Spirituality for Today – March 2008 – Volume 12, Issue 8
The Minstrel of the Dawn
By Rev. Raymond K. Petrucci
A pair of sleepy ears surrounded the closing strains of an old Gordon Lightfoot song. The talk show hosts and the disc jockeys counteracted the monotony of the passing miles. Indeed, a car radio is a faithful companion in the new moon dark of an all night drive. Softly and subtly, the overture of dawn began. As the black of night slowly surrendered to a muted blue, the early light expanded the narrow vision of the road into an ever widening and recognizable landscape. As if one had entered a new world, a new existence, a feeling of accomplishment and peace warms one's soul. The brightening sky lengthened one's perception of all that lay ahead; a clarity that conferred a renewed sense of competence and confidence for the unfolding journey.
Throughout salvation history, the contrast between light and dark has been a characteristic feature of the spiritual journey of the soul. The prophet Isaiah wrote of one to come who would serve as a "light to the nations." This divine illumination allows one to see and to understand the proper direction to follow. God's word sharpens the focus on remaining upon the smooth surface and avoiding the broken ground along the path of living each day. Many are the forms of darkness one may encounter. Circumstances may cause one to step into a murky atmosphere of heart and soul. Life can place loathsome burdens on one's shoulders. The terrible weight can bend one's gaze downward, blocking one's peripheral vision, and leaving the spirit a view only of the mud below. Tragedies, concerns, and just the wearing effects of daily tasks can blind one to the horizon dearly sought in faith.
Once, dawn's cool light shown upon the face of a newborn babe who was destined to change the world. His very name spoke of the salvation of God. A world of barbarous cruelty and wickedness sought to consume him. An ever-present divine and human love would sustain him in his mission. Even after soaking the ground with his sacred blood, those whose eyes were glazed with hatred would witness his mercy and love. For them and for all, there would be another dawn. Jesus Christ, believed to be defeated, rose in victory. The brilliance of his divinity would spread its light and warmth to a destitute world.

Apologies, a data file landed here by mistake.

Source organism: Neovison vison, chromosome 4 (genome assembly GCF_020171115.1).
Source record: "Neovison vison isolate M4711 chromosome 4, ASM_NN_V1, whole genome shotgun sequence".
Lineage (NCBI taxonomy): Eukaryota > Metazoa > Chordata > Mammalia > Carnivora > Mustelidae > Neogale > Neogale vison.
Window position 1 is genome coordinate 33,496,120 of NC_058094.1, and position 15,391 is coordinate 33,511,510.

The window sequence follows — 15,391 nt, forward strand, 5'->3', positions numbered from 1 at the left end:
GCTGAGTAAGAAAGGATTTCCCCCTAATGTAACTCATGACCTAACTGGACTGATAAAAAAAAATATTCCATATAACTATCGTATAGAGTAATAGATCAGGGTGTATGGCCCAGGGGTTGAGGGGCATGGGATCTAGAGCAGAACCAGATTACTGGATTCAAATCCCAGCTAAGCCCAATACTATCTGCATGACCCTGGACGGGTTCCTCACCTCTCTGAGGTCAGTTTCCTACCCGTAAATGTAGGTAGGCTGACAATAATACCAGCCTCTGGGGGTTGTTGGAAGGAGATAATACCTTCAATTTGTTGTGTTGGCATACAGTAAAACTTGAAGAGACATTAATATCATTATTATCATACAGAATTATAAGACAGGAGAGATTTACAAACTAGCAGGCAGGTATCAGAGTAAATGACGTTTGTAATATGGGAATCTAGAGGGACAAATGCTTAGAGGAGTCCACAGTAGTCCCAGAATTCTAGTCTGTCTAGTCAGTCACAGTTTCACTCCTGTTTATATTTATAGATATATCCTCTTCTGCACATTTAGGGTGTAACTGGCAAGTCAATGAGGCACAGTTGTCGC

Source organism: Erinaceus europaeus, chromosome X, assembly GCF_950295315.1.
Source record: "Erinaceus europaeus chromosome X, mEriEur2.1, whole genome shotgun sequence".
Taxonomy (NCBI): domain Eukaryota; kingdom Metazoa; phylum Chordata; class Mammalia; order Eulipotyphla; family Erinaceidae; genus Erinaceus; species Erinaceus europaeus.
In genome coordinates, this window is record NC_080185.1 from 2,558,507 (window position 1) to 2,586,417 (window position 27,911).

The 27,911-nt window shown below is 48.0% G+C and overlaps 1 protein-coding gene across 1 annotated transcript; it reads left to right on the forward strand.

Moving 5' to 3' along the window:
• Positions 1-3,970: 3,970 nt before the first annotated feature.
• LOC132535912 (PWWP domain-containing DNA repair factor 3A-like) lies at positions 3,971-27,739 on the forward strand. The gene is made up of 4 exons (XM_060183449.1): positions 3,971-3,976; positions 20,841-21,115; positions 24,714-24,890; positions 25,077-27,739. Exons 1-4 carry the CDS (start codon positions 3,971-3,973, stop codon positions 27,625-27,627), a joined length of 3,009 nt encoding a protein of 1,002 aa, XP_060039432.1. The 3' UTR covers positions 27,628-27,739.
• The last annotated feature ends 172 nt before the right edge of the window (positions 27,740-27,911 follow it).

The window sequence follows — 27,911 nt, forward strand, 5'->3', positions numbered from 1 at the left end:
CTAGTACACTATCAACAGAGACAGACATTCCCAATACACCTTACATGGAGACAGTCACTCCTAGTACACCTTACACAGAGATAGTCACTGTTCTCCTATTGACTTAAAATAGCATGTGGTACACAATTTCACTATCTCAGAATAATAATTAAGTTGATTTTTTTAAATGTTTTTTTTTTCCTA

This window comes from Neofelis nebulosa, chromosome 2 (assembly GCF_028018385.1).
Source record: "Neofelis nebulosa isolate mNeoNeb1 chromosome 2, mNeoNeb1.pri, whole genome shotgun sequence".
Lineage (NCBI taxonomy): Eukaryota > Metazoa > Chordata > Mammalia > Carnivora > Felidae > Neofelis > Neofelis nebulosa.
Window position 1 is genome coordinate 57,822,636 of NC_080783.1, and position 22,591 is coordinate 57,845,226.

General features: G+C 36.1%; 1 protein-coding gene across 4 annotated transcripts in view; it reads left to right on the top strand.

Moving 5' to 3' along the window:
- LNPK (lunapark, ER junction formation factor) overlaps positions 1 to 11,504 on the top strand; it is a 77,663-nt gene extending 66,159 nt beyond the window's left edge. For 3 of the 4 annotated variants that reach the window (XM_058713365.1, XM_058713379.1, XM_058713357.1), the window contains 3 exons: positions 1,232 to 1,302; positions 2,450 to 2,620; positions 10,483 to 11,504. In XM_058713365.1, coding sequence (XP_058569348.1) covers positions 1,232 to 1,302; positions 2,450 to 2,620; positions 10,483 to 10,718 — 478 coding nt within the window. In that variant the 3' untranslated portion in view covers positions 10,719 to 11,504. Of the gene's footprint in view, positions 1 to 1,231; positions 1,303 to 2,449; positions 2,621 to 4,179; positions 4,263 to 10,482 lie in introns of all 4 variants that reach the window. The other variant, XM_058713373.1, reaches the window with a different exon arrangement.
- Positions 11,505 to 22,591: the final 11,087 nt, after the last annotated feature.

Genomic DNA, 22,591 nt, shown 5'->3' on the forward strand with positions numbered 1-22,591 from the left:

The engine is purring and the course is set. Each person must put the process of moving through the day into motion. Choices present themselves and one must determine the consequence of each. Temptations let loose the ancient struggle between the spirit and the flesh. In its variable and volatile manner, experiences of mortality may encourage disbelief; making life nothing more than the slow unfolding of death. Whatever road one travels leads to nowhere. In faith, however, there is nothing the world can do that God cannot fix. The harsh realities along the way shrink before the power of the Spirit. One's view must expand to encompass this truth or one will be left with bitterness and despair. The destination is reached through the flesh to the Spirit, through death to eternal life. Only by such faith and hope can one entrust their departed loved ones to the One who is love and life.
To live a Christian is to live enlightened by Christ. In that fact, the choices, opportunities, temptations, and possibilities of daily life are subject to the Christian motive. The poignant title of the Country & Western song, Jesus Take the Wheel expresses the need of every believer to undertake the work of each new day, first having invited Jesus to travel along side. The exercise of one's freedoms produces the most abundant fruit with God's helping hand. At day's end, one feels true fulfillment only by having acted under the motivation and inspiration of faith.
We are all bound to the throne of the Supreme Being by a flexible chain which restrains without enslaving us. The most wonderful aspect of the universal scheme of things is the action of free beings under divine guidance.
- Joseph de Maistre
At this time, one's gaze is fixed on the coming light. From an unsatisfied yearning in the core of the soul and a persistent hope in the depth of the heart, one is impelled to look upward and to see and to hear, and to believe. A remedy for every mortal care and the reward for all virtuous deeds have been made manifest. The Minstrel of the Easter dawn sings his hymn of saving grace. He beckons all to listen and to follow.
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